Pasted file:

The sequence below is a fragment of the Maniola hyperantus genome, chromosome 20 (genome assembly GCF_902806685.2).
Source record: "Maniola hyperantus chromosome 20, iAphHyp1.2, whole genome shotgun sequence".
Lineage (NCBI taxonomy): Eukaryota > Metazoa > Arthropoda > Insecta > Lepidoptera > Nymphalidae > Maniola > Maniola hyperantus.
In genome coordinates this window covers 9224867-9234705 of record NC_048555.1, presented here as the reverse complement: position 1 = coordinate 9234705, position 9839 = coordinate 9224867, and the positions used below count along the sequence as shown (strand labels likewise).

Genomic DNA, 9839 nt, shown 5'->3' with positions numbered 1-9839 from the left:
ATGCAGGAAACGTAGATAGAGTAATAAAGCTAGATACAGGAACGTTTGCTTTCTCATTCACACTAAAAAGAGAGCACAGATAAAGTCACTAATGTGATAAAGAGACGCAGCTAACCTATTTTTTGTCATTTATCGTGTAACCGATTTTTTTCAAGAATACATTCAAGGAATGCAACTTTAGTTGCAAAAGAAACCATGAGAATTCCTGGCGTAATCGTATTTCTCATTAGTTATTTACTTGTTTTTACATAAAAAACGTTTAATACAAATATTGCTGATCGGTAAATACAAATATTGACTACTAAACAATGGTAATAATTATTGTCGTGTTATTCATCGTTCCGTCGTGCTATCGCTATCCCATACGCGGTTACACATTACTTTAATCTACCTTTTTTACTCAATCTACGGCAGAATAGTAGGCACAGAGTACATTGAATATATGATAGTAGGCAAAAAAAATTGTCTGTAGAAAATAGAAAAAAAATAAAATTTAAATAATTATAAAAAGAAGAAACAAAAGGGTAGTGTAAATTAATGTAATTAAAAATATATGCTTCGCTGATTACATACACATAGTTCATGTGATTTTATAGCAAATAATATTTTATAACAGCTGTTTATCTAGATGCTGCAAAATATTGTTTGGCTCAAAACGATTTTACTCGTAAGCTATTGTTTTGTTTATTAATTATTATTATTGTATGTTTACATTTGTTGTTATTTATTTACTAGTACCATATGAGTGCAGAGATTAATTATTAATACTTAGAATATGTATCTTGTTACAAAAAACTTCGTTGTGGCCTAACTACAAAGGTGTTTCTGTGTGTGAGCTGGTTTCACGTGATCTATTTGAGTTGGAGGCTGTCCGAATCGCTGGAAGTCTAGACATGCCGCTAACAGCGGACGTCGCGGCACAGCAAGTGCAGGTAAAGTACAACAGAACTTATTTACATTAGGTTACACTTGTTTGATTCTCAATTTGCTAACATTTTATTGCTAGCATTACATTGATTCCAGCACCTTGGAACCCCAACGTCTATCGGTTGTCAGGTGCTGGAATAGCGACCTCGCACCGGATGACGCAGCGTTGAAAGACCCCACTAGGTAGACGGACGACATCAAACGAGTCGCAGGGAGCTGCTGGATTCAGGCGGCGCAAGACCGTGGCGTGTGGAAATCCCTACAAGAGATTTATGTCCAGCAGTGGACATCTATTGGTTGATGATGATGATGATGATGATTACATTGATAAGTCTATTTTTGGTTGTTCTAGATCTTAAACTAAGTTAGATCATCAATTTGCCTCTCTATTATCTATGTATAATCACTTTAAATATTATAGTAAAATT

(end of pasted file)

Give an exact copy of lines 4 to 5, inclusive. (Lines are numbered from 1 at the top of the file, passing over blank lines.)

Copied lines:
In genome coordinates this window covers 9224867-9234705 of record NC_048555.1, presented here as the reverse complement: position 1 = coordinate 9234705, position 9839 = coordinate 9224867, and the positions used below count along the sequence as shown (strand labels likewise).

Genomic DNA, 9839 nt, shown 5'->3' with positions numbered 1-9839 from the left: